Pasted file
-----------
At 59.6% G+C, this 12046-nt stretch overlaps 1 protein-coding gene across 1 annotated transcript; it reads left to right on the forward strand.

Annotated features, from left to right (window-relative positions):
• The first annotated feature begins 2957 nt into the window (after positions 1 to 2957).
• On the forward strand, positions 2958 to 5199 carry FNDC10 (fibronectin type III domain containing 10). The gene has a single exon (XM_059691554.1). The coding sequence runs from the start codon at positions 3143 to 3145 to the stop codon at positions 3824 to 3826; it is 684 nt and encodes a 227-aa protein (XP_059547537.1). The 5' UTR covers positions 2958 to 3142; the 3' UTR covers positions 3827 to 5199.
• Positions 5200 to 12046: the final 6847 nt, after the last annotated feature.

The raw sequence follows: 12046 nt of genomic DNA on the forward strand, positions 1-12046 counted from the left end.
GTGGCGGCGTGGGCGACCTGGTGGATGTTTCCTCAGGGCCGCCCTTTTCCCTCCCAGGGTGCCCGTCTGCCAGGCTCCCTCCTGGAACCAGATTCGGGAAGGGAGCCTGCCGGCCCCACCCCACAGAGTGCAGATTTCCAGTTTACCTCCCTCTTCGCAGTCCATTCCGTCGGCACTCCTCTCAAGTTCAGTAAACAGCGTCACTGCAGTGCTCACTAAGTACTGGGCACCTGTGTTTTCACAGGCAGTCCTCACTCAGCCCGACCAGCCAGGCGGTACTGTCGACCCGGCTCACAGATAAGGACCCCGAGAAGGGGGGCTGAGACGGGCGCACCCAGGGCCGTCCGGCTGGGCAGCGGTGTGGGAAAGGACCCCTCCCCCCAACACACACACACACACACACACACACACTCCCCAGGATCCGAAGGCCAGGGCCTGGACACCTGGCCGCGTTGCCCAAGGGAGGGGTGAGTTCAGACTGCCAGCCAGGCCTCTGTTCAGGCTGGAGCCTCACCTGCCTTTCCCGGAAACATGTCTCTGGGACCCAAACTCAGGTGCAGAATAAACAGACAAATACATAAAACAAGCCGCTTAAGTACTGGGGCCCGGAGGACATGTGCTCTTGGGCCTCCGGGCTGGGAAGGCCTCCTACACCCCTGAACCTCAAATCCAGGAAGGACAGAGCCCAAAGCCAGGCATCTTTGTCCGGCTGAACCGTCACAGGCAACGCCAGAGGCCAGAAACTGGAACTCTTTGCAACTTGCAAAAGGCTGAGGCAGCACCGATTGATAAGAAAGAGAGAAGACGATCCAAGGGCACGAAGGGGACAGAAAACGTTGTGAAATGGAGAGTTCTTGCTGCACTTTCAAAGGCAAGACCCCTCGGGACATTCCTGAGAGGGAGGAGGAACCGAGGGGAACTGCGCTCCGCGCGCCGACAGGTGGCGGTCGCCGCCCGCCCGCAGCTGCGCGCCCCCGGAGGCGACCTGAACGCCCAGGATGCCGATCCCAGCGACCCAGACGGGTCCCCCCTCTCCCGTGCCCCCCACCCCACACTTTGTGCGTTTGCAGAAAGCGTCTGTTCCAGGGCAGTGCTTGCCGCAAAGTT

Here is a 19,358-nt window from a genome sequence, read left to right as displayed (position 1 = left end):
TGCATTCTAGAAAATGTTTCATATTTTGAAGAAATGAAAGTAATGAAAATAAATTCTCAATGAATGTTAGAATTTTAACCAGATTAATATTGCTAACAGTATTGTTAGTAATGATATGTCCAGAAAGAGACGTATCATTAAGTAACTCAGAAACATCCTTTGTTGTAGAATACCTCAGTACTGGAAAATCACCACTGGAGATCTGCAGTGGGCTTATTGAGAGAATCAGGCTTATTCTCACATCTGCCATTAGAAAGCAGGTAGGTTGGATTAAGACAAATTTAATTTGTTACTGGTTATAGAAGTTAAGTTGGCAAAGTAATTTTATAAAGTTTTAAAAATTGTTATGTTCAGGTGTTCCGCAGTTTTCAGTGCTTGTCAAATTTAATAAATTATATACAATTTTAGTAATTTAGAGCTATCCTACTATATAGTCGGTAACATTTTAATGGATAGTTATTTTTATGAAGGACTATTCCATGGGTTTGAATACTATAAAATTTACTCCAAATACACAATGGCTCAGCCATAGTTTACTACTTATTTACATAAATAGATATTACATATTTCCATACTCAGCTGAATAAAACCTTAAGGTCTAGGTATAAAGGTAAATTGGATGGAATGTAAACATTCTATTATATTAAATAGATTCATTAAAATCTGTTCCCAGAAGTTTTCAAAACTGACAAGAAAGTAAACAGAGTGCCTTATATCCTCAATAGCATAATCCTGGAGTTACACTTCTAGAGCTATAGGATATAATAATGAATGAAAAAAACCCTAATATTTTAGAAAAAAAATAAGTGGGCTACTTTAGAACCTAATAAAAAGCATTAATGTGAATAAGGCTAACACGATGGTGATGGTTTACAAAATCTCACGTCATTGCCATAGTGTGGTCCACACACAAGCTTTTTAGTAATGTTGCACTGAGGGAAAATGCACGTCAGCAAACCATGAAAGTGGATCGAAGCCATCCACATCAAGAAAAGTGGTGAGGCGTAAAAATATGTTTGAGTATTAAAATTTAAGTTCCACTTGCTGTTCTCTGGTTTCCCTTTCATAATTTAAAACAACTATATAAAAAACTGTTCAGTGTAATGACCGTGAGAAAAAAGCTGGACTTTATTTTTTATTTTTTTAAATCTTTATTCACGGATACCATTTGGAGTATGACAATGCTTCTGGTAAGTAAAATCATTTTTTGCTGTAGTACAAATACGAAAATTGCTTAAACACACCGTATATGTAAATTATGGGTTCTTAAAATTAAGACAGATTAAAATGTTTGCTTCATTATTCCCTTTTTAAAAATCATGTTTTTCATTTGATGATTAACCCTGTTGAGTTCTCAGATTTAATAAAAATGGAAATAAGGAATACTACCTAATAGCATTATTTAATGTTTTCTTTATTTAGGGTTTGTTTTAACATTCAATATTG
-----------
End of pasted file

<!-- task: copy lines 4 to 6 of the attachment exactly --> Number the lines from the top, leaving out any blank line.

• On the forward strand, positions 2958 to 5199 carry FNDC10 (fibronectin type III domain containing 10). The gene has a single exon (XM_059691554.1). The coding sequence runs from the start codon at positions 3143 to 3145 to the stop codon at positions 3824 to 3826; it is 684 nt and encodes a 227-aa protein (XP_059547537.1). The 5' UTR covers positions 2958 to 3142; the 3' UTR covers positions 3827 to 5199.
• Positions 5200 to 12046: the final 6847 nt, after the last annotated feature.

The raw sequence follows: 12046 nt of genomic DNA on the forward strand, positions 1-12046 counted from the left end.